General Dynamics, the US defence contractor which submitted its proposed solution on Tuesday, said it had pulled together several small bullet suppliers - including Winchester, a unit of Olin Corporation; Israel Military Industries; and Canada's SNC Technologies - to meet the army's gap.
"We're using so much ammunition in Iraq there isn't enough capacity around," said Eric Hugel, a defence industry analyst at Sephens Inc. "They have to go internationally."
"....Alliant Techsystems, which runs the army-owned factory in Lake City, is in talks with the military about remedying the bullet production shortage, insisting it could expand output by 200m to 300m a year..."
Gadzooks, another illiterate journalist. The word he wants is "remediating"...
Response: Yet another result of "outsourcing?"
More a victim of piss poor planning. The private sector can easily pick up the slack provided that they can make a reasonable profit.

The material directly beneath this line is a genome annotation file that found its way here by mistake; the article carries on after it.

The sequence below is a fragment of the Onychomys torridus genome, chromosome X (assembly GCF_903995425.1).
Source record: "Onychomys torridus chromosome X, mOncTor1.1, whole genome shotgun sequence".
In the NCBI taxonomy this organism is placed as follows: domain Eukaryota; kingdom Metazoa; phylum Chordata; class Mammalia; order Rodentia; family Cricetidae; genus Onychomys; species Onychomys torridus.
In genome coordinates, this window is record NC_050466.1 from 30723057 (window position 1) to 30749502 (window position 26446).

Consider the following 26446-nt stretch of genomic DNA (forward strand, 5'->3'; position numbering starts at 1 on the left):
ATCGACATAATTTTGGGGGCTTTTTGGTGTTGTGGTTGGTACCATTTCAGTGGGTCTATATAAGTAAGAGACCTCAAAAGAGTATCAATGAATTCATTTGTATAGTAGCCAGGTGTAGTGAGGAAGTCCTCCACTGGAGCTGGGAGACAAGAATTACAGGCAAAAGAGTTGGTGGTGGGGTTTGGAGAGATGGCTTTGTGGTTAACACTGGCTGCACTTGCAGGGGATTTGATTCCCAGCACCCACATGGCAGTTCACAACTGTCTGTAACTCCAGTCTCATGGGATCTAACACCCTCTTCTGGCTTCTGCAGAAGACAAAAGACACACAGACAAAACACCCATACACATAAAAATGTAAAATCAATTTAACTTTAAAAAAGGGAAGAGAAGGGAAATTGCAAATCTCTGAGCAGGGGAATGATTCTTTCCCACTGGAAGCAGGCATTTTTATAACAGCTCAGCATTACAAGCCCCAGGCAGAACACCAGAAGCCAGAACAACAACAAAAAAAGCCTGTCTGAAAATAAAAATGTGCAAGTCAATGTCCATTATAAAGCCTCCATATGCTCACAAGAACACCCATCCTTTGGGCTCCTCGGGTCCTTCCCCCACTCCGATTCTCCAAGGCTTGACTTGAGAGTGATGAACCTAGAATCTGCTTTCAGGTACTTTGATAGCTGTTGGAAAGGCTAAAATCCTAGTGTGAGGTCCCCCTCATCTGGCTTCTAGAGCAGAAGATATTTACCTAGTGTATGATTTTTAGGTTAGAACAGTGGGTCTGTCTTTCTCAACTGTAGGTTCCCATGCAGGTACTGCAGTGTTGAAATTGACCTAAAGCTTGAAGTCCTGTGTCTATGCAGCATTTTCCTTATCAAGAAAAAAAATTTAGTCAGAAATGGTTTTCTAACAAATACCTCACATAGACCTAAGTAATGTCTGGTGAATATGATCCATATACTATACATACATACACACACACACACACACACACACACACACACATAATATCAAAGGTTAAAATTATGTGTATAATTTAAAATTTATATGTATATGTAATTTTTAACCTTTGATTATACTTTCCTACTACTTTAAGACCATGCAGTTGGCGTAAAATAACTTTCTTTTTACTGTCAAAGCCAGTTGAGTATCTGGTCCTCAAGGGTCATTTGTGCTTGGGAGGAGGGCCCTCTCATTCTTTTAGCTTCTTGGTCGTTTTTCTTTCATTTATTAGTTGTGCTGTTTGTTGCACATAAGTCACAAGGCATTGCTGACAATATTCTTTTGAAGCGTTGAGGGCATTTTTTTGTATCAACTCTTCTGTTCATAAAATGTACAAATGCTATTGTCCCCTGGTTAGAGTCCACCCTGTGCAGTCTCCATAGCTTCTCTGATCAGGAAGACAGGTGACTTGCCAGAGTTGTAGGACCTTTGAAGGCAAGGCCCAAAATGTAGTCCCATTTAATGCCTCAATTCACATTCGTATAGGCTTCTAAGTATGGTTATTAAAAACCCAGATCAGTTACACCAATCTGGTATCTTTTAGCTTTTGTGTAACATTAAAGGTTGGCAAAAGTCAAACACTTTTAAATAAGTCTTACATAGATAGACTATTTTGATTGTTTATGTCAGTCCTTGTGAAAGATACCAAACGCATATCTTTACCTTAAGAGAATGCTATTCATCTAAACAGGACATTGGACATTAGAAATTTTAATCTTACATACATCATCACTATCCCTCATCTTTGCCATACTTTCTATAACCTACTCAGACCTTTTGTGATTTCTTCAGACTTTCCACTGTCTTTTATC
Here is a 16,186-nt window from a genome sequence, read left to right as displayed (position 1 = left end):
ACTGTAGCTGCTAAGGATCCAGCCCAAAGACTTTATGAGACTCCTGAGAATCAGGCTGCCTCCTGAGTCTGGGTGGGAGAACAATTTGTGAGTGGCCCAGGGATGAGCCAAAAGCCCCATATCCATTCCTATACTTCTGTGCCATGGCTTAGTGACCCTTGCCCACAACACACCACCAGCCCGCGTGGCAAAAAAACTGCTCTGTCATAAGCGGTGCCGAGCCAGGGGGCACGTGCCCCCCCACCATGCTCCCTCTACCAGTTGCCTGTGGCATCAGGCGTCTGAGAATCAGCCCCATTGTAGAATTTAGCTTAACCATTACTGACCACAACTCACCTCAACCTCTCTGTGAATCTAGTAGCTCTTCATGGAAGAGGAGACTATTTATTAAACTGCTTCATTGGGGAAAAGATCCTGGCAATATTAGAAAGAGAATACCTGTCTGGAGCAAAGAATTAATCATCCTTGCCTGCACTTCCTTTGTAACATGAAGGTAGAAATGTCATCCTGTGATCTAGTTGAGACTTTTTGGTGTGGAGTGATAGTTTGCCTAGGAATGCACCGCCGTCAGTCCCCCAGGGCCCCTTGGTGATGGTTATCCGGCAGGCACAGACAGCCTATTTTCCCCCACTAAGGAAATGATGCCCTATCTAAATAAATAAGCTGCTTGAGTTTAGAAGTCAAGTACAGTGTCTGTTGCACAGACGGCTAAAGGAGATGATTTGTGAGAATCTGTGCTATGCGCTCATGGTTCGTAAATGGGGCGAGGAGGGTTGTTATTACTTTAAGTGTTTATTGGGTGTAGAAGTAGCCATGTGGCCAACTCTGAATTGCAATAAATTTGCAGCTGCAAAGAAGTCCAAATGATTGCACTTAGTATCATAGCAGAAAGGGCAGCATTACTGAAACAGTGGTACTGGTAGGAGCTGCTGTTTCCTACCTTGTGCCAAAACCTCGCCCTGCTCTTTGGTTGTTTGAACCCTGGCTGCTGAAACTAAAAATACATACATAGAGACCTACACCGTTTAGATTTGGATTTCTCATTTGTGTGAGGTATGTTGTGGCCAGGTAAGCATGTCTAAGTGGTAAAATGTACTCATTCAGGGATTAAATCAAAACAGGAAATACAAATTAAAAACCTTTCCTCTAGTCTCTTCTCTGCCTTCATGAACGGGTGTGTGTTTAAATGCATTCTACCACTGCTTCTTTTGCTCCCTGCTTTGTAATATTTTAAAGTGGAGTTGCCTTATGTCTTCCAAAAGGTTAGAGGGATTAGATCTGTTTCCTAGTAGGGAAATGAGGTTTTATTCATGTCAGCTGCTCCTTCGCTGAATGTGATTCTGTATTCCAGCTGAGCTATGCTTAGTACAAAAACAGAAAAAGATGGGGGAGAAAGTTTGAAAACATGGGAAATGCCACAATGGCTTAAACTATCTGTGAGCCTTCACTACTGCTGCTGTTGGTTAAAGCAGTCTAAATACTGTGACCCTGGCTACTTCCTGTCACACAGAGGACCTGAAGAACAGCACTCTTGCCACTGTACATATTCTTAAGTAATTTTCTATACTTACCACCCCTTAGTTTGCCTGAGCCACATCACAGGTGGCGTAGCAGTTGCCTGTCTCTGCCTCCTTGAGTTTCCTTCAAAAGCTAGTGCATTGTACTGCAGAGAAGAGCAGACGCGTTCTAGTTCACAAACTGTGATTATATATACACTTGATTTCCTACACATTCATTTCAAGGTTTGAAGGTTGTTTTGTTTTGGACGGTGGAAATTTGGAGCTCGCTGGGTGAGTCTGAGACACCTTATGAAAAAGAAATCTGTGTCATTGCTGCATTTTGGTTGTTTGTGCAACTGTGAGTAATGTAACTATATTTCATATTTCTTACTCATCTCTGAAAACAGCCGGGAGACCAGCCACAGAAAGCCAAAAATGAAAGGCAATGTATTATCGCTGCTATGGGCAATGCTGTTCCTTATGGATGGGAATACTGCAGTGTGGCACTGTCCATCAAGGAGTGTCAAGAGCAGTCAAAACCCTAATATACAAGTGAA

Interesting thought. If OUR troops, who are well trained to aim before firing, are getting a bit short, you gotta wonder about the Jihadists whose supply lines gotta be much more fragile than ours and whose primary "tactic" is to spray 'n pray a whole mag.
There's something I find vastly amusing about getting the civilian ammo market to make up for military shortfalls. Heck, they oughta just pass the hat at my local range.
Didn't they do something like this in WWII?
there are millions of tons of munitions buried all over the country - tons stored in mosques. they have plenty I think.
but isn't alot of our ammo specialized? who in the private sector makes ammo for AC130 guns, or the guns on the Bradleys?